My heart had gone into ventricular fibrillation and I was in cardiac arrest. I was clinically dead with no pulse and no respirations. Layefsky's partner, Jeff Jinka, made a mad dash to the Medic One unit to retrieve the medic kits, while the firefighter/EMTs got the aid kit, ventilation kit and defibrillator from Engine 11. Layefsky directed the show and the firefighters started CPR immediately and hooked me up to the defibrillator.

I appreciate the crews not cutting off my foul-weather coat, as it was a battalion chief promotion gift from Recruit Class 86 and the members of Training Division in November 2001. I'm also glad they didn't cut off my uniform shirt, even though all the buttons were gone when I got it back. As I understand things, it is also good that the fire was just about extinguished because everyone except 11's was now outside the fire building tending to me like a flock of seagulls over a fresh pile of fish.

As amazing as it may sound, these firefighter/EMTs and paramedics took care of business and gave my life back to me all in the course of about four minutes! This is a tribute to the organization, training and dedication of all the people associated with Medic One; Doctors Cobb and Copass, the physicians, nurses, technicians and attendants in the emergency room, the Seattle firefighter/paramedics and Seattle firefighters, all of whom are EMT certified.

After a couple of minutes of CPR, the defibrillator analyzed my condition and recommended, "Shock Advised." It built up an electrical charge and the "Shock" button was depressed. I received one shock, which I did not feel. The EKG went from VF to a more-or-less normal rhythm.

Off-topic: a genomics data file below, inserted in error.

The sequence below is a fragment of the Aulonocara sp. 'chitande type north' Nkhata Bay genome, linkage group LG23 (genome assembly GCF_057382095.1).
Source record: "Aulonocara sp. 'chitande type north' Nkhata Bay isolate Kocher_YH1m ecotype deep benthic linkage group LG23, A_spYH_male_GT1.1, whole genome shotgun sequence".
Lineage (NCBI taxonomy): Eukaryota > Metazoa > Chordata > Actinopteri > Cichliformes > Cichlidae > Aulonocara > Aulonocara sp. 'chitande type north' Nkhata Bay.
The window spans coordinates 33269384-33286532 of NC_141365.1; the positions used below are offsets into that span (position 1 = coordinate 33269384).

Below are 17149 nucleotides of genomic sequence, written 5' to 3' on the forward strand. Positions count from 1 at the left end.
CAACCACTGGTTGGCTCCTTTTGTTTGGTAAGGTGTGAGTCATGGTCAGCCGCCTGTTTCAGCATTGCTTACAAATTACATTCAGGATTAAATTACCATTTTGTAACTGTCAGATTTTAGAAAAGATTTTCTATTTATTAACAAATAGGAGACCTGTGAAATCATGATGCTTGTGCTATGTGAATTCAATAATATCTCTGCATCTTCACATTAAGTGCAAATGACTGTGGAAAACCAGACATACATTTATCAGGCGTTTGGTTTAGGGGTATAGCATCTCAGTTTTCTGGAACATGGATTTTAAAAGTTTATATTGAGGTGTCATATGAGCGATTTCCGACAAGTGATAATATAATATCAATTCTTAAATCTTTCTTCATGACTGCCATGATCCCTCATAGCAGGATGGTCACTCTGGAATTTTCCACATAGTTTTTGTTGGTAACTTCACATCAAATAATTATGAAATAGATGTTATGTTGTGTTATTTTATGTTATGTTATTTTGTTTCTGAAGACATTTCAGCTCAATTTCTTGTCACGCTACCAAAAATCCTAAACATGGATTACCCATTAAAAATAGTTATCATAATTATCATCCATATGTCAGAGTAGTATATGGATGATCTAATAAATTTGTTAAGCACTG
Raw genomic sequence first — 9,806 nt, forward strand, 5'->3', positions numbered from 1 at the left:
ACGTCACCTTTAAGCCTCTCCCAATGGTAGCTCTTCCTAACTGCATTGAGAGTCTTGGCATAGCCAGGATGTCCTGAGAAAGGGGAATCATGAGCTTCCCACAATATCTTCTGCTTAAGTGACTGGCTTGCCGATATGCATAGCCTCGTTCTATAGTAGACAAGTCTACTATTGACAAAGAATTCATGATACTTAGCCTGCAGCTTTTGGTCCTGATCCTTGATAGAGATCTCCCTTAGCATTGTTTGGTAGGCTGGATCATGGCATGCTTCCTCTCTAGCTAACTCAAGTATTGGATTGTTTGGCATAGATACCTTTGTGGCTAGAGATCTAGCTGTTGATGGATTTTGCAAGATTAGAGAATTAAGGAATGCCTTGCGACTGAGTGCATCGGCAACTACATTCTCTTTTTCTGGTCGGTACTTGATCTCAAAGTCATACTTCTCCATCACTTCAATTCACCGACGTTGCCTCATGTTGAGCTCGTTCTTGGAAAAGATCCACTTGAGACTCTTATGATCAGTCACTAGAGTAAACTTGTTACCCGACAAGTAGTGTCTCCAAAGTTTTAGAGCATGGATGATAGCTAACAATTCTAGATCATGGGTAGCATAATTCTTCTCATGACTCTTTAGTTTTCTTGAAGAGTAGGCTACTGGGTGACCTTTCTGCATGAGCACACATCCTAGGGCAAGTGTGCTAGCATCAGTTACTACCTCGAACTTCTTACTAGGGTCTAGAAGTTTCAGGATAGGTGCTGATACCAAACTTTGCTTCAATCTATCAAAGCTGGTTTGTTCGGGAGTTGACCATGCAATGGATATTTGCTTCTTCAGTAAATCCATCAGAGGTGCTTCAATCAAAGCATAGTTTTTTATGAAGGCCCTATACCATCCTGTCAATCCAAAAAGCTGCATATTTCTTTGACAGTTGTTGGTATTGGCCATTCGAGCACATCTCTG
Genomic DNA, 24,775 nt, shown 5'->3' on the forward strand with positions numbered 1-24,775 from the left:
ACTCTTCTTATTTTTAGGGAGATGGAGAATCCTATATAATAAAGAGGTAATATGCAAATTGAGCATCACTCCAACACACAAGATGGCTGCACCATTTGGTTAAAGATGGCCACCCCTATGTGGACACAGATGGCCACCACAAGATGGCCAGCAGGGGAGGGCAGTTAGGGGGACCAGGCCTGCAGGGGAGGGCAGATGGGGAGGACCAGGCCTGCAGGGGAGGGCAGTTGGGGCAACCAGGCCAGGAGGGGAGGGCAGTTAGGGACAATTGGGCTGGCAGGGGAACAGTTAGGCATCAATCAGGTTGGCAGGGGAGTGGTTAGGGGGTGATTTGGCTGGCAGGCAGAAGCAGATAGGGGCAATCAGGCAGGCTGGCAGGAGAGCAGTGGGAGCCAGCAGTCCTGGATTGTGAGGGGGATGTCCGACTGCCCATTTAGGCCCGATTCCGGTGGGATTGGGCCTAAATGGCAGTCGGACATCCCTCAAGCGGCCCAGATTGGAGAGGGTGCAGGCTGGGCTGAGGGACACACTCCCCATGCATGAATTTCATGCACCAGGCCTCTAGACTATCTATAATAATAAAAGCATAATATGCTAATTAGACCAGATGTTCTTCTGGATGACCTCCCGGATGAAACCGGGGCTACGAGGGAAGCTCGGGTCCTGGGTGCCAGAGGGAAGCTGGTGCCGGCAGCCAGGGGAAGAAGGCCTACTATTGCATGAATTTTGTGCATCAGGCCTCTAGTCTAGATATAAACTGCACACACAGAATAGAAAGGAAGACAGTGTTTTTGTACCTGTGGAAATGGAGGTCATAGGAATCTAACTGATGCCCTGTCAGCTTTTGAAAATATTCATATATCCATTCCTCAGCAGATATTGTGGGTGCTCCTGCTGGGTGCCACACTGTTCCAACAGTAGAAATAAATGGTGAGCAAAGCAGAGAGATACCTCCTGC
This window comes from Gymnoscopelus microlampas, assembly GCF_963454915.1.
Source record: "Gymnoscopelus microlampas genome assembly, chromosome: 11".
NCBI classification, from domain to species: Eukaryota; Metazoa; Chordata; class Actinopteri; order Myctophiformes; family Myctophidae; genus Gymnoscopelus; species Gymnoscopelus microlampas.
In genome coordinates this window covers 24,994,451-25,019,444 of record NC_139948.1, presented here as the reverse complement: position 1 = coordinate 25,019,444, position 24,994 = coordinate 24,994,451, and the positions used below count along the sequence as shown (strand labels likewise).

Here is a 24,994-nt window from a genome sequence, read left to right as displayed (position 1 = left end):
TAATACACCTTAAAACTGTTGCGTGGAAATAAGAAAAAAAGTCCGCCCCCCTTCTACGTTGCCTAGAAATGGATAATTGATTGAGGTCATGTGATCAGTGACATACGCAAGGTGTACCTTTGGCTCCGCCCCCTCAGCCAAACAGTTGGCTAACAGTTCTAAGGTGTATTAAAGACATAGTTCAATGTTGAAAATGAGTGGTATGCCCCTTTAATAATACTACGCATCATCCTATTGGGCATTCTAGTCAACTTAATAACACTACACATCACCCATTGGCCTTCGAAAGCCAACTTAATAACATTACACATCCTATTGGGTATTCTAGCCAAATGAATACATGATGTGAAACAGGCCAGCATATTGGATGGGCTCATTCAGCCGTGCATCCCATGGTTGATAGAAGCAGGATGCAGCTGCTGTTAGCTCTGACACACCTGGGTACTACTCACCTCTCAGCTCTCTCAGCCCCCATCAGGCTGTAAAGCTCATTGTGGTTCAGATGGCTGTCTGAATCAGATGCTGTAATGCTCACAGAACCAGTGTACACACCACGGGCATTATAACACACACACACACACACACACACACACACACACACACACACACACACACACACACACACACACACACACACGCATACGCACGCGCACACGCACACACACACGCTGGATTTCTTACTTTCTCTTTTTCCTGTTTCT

From the moment of seeing the blackest-black I had ever seen, the next thing I remember was feeling a blast of cool, clean, crisp air being forced into my mouth and lungs. It felt terrific. I recall thinking, "Man, this is really, really refreshing!" Then another blast came rushing into my lungs and I'll bet I was smiling because it felt so good. I opened my eyes and saw all of the firefighters looking down at me and the edge of the bag mask over my nose. Somehow, I knew that I had just had the big one.

Tommy Nelson, a giant of a man working on 36's that day, was yelling at me to wake up and said that he heard me say that I had the big one. I asked someone else what happened and he said I collapsed, but that I would be OK. Then I raised my head and saw Rob Jacobowitz, a young firefighter who was a member of Recruit Class 86 and someone I had been teasing mercilessly since he got off probation. I took a special liking to him for some goofy reason and I think he also gets a kick out of all the attention I give him. I said, "Is that you, Jacobowitz?" And he replied, "Yes." Then I put my head back down and cracked wise saying, "Oh "expletive" me." He looked up at Layefsky and said, "He's got his eyes open, he's talking and he's coming around, I mean he is really coming around!"

Layefsky looked down at me and said, "OK, Dave, if you can talk, then you can breathe. So start breathing or I'll tube you, and you know me, I'll tube you!" That's when I thought to myself, "Oh man, now I have to go to work and start breathing on my own." I can't believe that I actually thought breathing was work, but I did. It took me a few tries before I figured it out and started breathing on my own. Fortunately, I've been able to keep it up ever since.

I remember the crews putting me on a backboard and onto the stretcher, then loading me into the medic unit. I had my eyes closed most of the time because I was very tired. At one point, I was asked to hold my hands together and I worked to accomplish it, as they were unusually weak. I felt lightheaded and slightly dizzy, although fully aware of my surroundings and what was happening around me. I was alert, oriented and perfectly capable of passing on information needed for the medical report, a Form 20-B. I was in no pain and had no discomfort as a result of CPR or the defibrillator shock.

For a short time, a couple of minutes or just a few seconds, I cannot remember, it was quiet and I was alone with my thoughts. I prayed to God that if He was going to take me this day to please forgive my sins because I really wanted to go to heaven. On the other hand, I continued, since You let me be resuscitated, maybe You are going to let me live. If so, You let me know what You want me to do with this life of mine and consider it done!